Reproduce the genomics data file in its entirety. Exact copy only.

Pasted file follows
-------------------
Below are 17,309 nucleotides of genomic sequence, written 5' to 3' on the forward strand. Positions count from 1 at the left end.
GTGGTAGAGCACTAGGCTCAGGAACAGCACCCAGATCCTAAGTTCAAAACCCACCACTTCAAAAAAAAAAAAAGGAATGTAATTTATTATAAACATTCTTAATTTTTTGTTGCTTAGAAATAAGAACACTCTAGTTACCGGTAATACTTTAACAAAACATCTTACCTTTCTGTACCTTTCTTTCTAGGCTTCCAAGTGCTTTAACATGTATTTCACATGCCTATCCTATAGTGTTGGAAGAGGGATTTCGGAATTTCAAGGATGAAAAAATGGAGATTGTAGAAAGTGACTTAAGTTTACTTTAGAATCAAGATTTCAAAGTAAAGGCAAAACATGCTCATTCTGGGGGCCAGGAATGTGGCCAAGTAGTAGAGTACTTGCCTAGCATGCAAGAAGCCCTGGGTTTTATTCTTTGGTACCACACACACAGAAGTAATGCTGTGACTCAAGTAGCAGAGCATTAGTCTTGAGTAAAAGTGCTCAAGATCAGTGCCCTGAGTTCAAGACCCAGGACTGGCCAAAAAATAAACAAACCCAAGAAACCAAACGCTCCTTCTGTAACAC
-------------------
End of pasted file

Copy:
Below are 17,309 nucleotides of genomic sequence, written 5' to 3' on the forward strand. Positions count from 1 at the left end.
GTGGTAGAGCACTAGGCTCAGGAACAGCACCCAGATCCTAAGTTCAAAACCCACCACTTCAAAAAAAAAAAAAGGAATGTAATTTATTATAAACATTCTTAATTTTTTGTTGCTTAGAAATAAGAACACTCTAGTTACCGGTAATACTTTAACAAAACATCTTACCTTTCTGTACCTTTCTTTCTAGGCTTCCAAGTGCTTTAACATGTATTTCACATGCCTATCCTATAGTGTTGGAAGAGGGATTTCGGAATTTCAAGGATGAAAAAATGGAGATTGTAGAAAGTGACTTAAGTTTACTTTAGAATCAAGATTTCAAAGTAAAGGCAAAACATGCTCATTCTGGGGGCCAGGAATGTGGCCAAGTAGTAGAGTACTTGCCTAGCATGCAAGAAGCCCTGGGTTTTATTCTTTGGTACCACACACACAGAAGTAATGCTGTGACTCAAGTAGCAGAGCATTAGTCTTGAGTAAAAGTGCTCAAGATCAGTGCCCTGAGTTCAAGACCCAGGACTGGCCAAAAAATAAACAAACCCAAGAAACCAAACGCTCCTTCTGTAACAC